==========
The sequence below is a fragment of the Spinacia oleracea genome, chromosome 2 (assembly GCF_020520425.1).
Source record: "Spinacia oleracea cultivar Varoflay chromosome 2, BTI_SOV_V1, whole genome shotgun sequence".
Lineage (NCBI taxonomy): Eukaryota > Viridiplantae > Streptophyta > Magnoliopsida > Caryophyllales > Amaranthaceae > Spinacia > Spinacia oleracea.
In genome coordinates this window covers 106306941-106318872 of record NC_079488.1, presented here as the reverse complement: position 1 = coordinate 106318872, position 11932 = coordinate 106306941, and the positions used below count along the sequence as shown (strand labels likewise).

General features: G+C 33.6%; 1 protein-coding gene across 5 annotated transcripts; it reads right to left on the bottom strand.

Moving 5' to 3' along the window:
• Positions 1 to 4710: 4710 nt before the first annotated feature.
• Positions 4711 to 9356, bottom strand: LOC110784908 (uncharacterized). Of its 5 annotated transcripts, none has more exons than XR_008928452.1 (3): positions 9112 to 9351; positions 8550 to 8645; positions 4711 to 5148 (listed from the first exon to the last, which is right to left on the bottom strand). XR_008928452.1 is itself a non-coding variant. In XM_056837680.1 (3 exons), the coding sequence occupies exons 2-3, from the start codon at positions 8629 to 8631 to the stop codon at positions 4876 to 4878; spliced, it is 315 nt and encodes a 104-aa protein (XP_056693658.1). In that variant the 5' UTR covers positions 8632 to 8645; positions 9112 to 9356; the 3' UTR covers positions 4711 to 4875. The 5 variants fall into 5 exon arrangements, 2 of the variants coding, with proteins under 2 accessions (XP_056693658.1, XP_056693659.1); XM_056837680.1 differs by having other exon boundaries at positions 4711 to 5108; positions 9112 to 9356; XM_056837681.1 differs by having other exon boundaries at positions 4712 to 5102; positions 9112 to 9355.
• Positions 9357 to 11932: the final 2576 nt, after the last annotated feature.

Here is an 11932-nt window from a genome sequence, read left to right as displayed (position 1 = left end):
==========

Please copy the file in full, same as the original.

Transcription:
The sequence below is a fragment of the Spinacia oleracea genome, chromosome 2 (assembly GCF_020520425.1).
Source record: "Spinacia oleracea cultivar Varoflay chromosome 2, BTI_SOV_V1, whole genome shotgun sequence".
Lineage (NCBI taxonomy): Eukaryota > Viridiplantae > Streptophyta > Magnoliopsida > Caryophyllales > Amaranthaceae > Spinacia > Spinacia oleracea.
In genome coordinates this window covers 106306941-106318872 of record NC_079488.1, presented here as the reverse complement: position 1 = coordinate 106318872, position 11932 = coordinate 106306941, and the positions used below count along the sequence as shown (strand labels likewise).

General features: G+C 33.6%; 1 protein-coding gene across 5 annotated transcripts; it reads right to left on the bottom strand.

Moving 5' to 3' along the window:
• Positions 1 to 4710: 4710 nt before the first annotated feature.
• Positions 4711 to 9356, bottom strand: LOC110784908 (uncharacterized). Of its 5 annotated transcripts, none has more exons than XR_008928452.1 (3): positions 9112 to 9351; positions 8550 to 8645; positions 4711 to 5148 (listed from the first exon to the last, which is right to left on the bottom strand). XR_008928452.1 is itself a non-coding variant. In XM_056837680.1 (3 exons), the coding sequence occupies exons 2-3, from the start codon at positions 8629 to 8631 to the stop codon at positions 4876 to 4878; spliced, it is 315 nt and encodes a 104-aa protein (XP_056693658.1). In that variant the 5' UTR covers positions 8632 to 8645; positions 9112 to 9356; the 3' UTR covers positions 4711 to 4875. The 5 variants fall into 5 exon arrangements, 2 of the variants coding, with proteins under 2 accessions (XP_056693658.1, XP_056693659.1); XM_056837680.1 differs by having other exon boundaries at positions 4711 to 5108; positions 9112 to 9356; XM_056837681.1 differs by having other exon boundaries at positions 4712 to 5102; positions 9112 to 9355.
• Positions 9357 to 11932: the final 2576 nt, after the last annotated feature.

Here is an 11932-nt window from a genome sequence, read left to right as displayed (position 1 = left end):